Riz Ahmed is officially off the market!
Sadly, your eyes aren't playing tricks on you. The British actor recently revealed that he's not only taken, but he's a married man. That's right, The Night Of alum secretly tied the knot with a mystery woman.
Earlier this week, the 38-year-old star accidentally spilled the beans about his love life during an interview on Louis Theroux's Grounded podcast.
When discussing his living situation, Riz explained that he decided to stay in California after shooting a project in late 2020 because his "wife's family" is from the Bay Area.
After sharing the news, the podcast host said he "didn't realize" the actor got hitched.
"It's the first time I've ever mentioned it in an interview. So, congratulations on this incredibly exciting scoop," Riz replied, noting that he hasn't been married "very long."
As for details on his wedding day and who's the lucky bride? Riz is keeping his lips sealed.
Don't expect the Nightcrawler star to share that information any time soon either. It appears Riz plans to keep those details close to home.
"I mean, I guess I don't really feel it's generally that relevant," he put it simply, "So I don't delve into my personal life or my dating history or even family life much."
Despite keeping certain things out of the public eye, the Emmy winner said he doesn't see himself as a completely private person.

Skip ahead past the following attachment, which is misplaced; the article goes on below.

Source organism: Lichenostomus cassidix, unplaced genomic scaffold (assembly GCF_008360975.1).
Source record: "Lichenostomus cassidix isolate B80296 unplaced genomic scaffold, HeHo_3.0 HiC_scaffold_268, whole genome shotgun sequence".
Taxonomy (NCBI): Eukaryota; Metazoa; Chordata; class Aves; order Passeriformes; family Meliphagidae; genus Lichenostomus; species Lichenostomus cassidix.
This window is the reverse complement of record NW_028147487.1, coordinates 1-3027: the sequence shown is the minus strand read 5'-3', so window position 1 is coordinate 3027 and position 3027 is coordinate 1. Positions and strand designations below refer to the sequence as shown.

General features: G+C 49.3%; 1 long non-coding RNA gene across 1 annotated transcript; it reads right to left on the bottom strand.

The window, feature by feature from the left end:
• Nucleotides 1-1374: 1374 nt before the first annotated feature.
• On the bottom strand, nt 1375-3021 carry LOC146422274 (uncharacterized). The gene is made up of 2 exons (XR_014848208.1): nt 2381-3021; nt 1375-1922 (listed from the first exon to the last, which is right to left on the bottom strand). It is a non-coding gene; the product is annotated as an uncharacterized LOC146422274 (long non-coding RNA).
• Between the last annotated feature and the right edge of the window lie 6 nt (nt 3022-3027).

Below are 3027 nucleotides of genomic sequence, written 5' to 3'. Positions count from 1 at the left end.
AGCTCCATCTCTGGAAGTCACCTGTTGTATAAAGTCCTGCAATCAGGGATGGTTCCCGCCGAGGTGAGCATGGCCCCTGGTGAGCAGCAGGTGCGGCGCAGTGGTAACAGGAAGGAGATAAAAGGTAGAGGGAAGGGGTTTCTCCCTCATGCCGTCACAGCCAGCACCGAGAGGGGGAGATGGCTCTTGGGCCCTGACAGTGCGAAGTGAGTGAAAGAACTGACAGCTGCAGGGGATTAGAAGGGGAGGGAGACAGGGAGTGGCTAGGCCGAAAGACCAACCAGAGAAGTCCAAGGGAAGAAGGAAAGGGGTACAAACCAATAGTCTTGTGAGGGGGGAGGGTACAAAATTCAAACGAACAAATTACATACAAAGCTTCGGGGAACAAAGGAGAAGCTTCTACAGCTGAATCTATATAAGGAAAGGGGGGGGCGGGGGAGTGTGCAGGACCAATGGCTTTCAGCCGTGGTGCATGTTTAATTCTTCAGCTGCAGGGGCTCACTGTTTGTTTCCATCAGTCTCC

"I wouldn't be doing a podcast with you being like, 'Hey, check out these films. I'm on Twitter,'" he argued, "I guess it's just about having boundaries."
Riz also pointed out that he continues to candidly discuss the impact of the ongoing coronavirus pandemic on social media. As he described, "I felt like talking about it and saying, 'Hey, look, this is a real thing. It's affected me and my family.'"
Last April, he shared the news on Instagram that his uncle passed away due to COVID-19. Then in October, he penned a piece for British Vogue, in which he shared that his aunt also died because of the virus.
The actor explained he "was unable to attend their funerals."
"Trapped inside my flat and my grief, I was driven crazy by builders outside," he wrote of his quarnatine experience. "Erecting a new office block mid-apocalypse felt increasingly pointless and unbearably loud. Knowing they might soon be asked to stop, they increased their pace, starting at 8 a.m. even on weekends. I was enraged but also welcomed the distraction of confrontation, squaring up to the site manager from two meters away."
"'This is not OK. Why are you carrying on as normal? You're in denial,'" he recalled, adding, "I could have easily been talking to myself."